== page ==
Chuluun will be at ASU for the next six months. During his visiting professorship, he will be writing a research paper emphasizing the importance of having different policies in different ecological zones. He also plans to work on his paper to designate the Gobi Desert as a world natural and cultural heritage site.

Scott Southward, scott.southward">mailto:scott.southward@asu.edu">scott.southward@asu.edu
Consortium for Biosocial Complex Systems
480-965-4193

Liberal Arts and Sciences serves up hands-on fun at Homecoming


October 19, 2010


Robots and puppets, snakes and meteorites, 3-D math puzzles and elephant toothpaste await visitors in this year’s College of Liberal Arts and Sciences area at the Homecoming Block Party Oct. 30 on Arizona State University’s Tempe campus. 


Embracing the spirit of Halloween weekend and the theme “A Devilish Homecoming,” the college and its academic units are planning dozens of kid-friendly activities, including a toga contest, spooky ghost stories and a hands-on demonstration on the “science of slime.”  boy with snake Download Full Image


“The college has hosted more than 2,500 guests in the past and we expect more this year since we’ll be in a new location in the center of the Block Party, on Old Main lawn, north of the fountain,” said Rebecca Albrecht, special events director for the college. 


“We’re very excited to be in a new place. We have more space to showcase bits and pieces of the college labs and classrooms,” Albrecht said.


The Block Party is open to the public and scheduled to begin around 1:30 p.m., following the Homecoming parade at 12:30 p.m. Kickoff for the football game against the Washington State Cougars is set for 4 p.m. 


The college’s area is packed with activities suited for families, students and Halloween lovers alike, Albrecht noted. “Guests can explore the sciences and learn to freeze bubbles with dry ice, make bouncy balls with a polymerization reaction, or see what a real witch’s brew looks like when it’s served up multi-colored,” she said. “Kids of all ages can watch fun animal shapes being made by a skilled glassblower, participate in a hands-on a demonstration on the ‘science of slime,’ or learn how to make their very own ‘elephant’s toothpaste.’”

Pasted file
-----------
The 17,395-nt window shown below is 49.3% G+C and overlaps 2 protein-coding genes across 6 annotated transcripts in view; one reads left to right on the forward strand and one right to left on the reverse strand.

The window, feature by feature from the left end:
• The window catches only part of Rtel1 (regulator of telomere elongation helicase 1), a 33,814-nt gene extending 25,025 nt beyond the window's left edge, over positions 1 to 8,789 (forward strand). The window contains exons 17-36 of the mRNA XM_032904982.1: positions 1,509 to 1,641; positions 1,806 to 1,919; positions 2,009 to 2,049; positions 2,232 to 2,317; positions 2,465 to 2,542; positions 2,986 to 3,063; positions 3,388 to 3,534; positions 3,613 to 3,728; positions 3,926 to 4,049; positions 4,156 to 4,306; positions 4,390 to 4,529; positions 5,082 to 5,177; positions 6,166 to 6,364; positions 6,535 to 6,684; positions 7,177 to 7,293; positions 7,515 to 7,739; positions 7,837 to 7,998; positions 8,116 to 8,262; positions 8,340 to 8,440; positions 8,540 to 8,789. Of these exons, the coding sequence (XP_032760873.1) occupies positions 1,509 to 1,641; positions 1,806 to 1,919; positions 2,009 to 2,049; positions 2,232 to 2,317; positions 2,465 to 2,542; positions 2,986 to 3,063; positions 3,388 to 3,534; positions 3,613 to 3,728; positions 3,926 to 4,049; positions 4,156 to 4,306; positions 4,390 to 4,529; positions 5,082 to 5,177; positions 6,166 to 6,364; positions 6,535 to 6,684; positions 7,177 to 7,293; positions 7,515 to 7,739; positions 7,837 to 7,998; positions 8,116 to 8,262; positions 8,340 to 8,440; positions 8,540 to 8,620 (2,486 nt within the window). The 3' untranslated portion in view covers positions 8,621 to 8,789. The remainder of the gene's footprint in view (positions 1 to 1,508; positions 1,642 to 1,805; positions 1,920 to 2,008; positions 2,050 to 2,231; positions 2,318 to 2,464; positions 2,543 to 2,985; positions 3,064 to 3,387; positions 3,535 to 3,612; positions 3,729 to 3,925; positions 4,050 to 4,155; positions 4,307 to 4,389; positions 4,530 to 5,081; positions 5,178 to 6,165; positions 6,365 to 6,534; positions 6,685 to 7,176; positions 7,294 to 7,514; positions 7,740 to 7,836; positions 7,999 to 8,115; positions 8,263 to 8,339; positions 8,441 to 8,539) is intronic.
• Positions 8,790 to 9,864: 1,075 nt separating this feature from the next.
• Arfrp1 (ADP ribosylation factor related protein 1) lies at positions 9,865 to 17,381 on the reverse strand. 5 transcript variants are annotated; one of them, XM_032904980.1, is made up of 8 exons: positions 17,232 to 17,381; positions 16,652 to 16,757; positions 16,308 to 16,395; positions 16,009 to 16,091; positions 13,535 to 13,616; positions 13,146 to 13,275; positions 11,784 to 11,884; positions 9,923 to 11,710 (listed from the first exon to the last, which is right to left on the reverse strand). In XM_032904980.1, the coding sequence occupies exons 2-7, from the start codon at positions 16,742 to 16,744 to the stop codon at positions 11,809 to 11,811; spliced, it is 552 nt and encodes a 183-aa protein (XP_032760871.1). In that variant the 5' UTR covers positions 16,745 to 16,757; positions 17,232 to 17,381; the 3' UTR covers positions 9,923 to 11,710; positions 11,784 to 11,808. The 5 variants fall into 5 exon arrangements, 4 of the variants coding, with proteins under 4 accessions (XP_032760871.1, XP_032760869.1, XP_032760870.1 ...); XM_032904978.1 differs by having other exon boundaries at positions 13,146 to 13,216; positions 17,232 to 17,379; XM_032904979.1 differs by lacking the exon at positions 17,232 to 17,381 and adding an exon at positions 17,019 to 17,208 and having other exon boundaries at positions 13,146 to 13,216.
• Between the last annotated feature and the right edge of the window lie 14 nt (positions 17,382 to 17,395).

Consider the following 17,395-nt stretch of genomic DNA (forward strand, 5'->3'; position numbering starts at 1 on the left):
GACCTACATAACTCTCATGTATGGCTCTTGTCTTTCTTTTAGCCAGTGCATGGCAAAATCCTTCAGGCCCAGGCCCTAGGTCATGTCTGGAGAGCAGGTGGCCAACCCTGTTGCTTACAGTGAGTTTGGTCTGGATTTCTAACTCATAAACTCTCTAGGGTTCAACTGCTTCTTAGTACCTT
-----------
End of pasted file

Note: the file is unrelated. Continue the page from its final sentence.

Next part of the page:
The Halloween fun continues with students from the School of International Letters and Cultures hosting a toga contest, while the Department of English and the Virginia G. Piper Center for Creative Writing hold story time with spooky ghost stories. No costume is needed at the Melikian Center for Russian, Eurasian and East European Studies display, where visitors can have a picture taken wearing a hat from Tajikistan, or at the Office of Pre-Professional Advising area, where children can dress up in work uniforms belonging to individuals from a variety of professions. 


All of the activities at the college’s Block Party are free, with food and beverages located in neighboring areas. The college’s new location also places it just a few steps from University Drive, where the Homecoming parade will travel west after making its way down McAllister Avenue. 


Incorporated in this year’s Block Party is a 1980s twist that celebrates the 25th reunion of ASU’s class of 1985. The Block Party will feature 1980s-themed decorations, activities and giveaways in recognition of the 1985 graduates. 


Albrecht promises the Block Party is an event not to be missed, saying that the various departments, schools, centers and institutes participating will be “pulling out all the stops to showcase the best of what we do.” 


In addition to the Block Party, the college is hosting an alumni mixer before the traditional lantern walk on Oct. 29. Details are at http://clas.asu.edu/alumni-mixer">http://clas.asu.edu/alumni-mixer">http://clas.asu.edu/alumni-mixer. Other information about Homecoming is online at http://homecoming.asu.edu. ">http://homecoming.asu.edu">http://homecoming.asu.edu. 


Written by Jessica Stone (Jessica.Renee.Stone">mailto:Jessica.Renee.Stone@asu.edu">Jessica.Renee.Stone@asu.edu). 


MEDIA CONTACT

Carol Hughes, carol.hughes">mailto:carol.hughes@asu.edu">carol.hughes@asu.edu

480-965-6375

College of Liberal Arts and Sciences